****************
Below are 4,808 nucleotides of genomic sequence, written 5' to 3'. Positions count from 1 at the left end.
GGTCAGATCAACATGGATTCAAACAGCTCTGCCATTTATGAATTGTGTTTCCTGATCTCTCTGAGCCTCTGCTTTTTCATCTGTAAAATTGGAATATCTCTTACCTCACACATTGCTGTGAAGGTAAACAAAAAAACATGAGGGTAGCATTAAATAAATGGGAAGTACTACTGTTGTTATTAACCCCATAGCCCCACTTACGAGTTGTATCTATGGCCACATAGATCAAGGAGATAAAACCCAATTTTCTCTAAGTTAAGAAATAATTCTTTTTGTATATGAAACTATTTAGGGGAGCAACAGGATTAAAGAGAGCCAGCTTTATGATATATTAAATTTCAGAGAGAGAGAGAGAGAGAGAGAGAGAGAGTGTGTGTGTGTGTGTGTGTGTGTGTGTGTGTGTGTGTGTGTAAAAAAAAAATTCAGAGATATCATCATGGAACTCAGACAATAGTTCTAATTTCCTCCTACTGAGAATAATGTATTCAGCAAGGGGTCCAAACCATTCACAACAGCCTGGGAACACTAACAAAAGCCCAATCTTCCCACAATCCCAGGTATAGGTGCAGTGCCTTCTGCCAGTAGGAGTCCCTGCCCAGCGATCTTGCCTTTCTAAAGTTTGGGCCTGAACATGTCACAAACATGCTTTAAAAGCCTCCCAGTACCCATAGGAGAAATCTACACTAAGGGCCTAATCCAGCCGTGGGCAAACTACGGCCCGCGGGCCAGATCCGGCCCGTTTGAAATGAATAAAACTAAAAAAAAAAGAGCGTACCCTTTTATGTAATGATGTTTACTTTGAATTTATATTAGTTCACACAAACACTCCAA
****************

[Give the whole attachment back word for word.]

Below are 4,808 nucleotides of genomic sequence, written 5' to 3'. Positions count from 1 at the left end.
GGTCAGATCAACATGGATTCAAACAGCTCTGCCATTTATGAATTGTGTTTCCTGATCTCTCTGAGCCTCTGCTTTTTCATCTGTAAAATTGGAATATCTCTTACCTCACACATTGCTGTGAAGGTAAACAAAAAAACATGAGGGTAGCATTAAATAAATGGGAAGTACTACTGTTGTTATTAACCCCATAGCCCCACTTACGAGTTGTATCTATGGCCACATAGATCAAGGAGATAAAACCCAATTTTCTCTAAGTTAAGAAATAATTCTTTTTGTATATGAAACTATTTAGGGGAGCAACAGGATTAAAGAGAGCCAGCTTTATGATATATTAAATTTCAGAGAGAGAGAGAGAGAGAGAGAGAGAGAGTGTGTGTGTGTGTGTGTGTGTGTGTGTGTGTGTGTGTGTGTAAAAAAAAAATTCAGAGATATCATCATGGAACTCAGACAATAGTTCTAATTTCCTCCTACTGAGAATAATGTATTCAGCAAGGGGTCCAAACCATTCACAACAGCCTGGGAACACTAACAAAAGCCCAATCTTCCCACAATCCCAGGTATAGGTGCAGTGCCTTCTGCCAGTAGGAGTCCCTGCCCAGCGATCTTGCCTTTCTAAAGTTTGGGCCTGAACATGTCACAAACATGCTTTAAAAGCCTCCCAGTACCCATAGGAGAAATCTACACTAAGGGCCTAATCCAGCCGTGGGCAAACTACGGCCCGCGGGCCAGATCCGGCCCGTTTGAAATGAATAAAACTAAAAAAAAAAGAGCGTACCCTTTTATGTAATGATGTTTACTTTGAATTTATATTAGTTCACACAAACACTCCAA